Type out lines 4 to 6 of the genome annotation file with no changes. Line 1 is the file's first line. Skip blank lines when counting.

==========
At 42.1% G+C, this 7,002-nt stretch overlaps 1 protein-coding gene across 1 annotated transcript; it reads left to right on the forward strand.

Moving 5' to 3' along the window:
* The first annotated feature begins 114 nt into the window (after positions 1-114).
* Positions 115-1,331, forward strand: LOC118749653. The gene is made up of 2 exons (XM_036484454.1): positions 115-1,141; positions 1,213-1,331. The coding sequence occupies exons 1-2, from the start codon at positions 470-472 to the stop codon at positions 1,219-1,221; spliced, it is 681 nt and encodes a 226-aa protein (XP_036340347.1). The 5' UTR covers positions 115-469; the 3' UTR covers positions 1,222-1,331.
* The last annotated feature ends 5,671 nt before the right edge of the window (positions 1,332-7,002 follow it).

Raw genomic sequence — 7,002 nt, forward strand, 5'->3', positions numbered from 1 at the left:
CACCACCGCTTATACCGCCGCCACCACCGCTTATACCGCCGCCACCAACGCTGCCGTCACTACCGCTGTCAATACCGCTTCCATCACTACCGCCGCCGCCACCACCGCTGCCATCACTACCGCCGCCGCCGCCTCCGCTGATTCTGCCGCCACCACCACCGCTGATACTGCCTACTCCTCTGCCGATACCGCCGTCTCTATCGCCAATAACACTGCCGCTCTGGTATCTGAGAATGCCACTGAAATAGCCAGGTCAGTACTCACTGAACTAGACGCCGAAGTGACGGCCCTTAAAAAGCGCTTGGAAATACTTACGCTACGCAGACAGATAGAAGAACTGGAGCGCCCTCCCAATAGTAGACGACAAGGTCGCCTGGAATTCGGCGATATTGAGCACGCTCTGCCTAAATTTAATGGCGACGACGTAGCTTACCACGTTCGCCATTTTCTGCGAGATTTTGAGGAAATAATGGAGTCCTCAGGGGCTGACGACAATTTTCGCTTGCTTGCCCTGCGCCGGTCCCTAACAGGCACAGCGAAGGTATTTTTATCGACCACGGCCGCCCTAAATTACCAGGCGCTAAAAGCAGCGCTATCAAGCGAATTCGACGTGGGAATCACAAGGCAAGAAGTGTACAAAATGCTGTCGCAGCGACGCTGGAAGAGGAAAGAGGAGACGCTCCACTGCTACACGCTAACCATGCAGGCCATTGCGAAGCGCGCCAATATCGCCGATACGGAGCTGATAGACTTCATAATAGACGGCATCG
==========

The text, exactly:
* Positions 115-1,331, forward strand: LOC118749653. The gene is made up of 2 exons (XM_036484454.1): positions 115-1,141; positions 1,213-1,331. The coding sequence occupies exons 1-2, from the start codon at positions 470-472 to the stop codon at positions 1,219-1,221; spliced, it is 681 nt and encodes a 226-aa protein (XP_036340347.1). The 5' UTR covers positions 115-469; the 3' UTR covers positions 1,222-1,331.
* The last annotated feature ends 5,671 nt before the right edge of the window (positions 1,332-7,002 follow it).

Raw genomic sequence — 7,002 nt, forward strand, 5'->3', positions numbered from 1 at the left: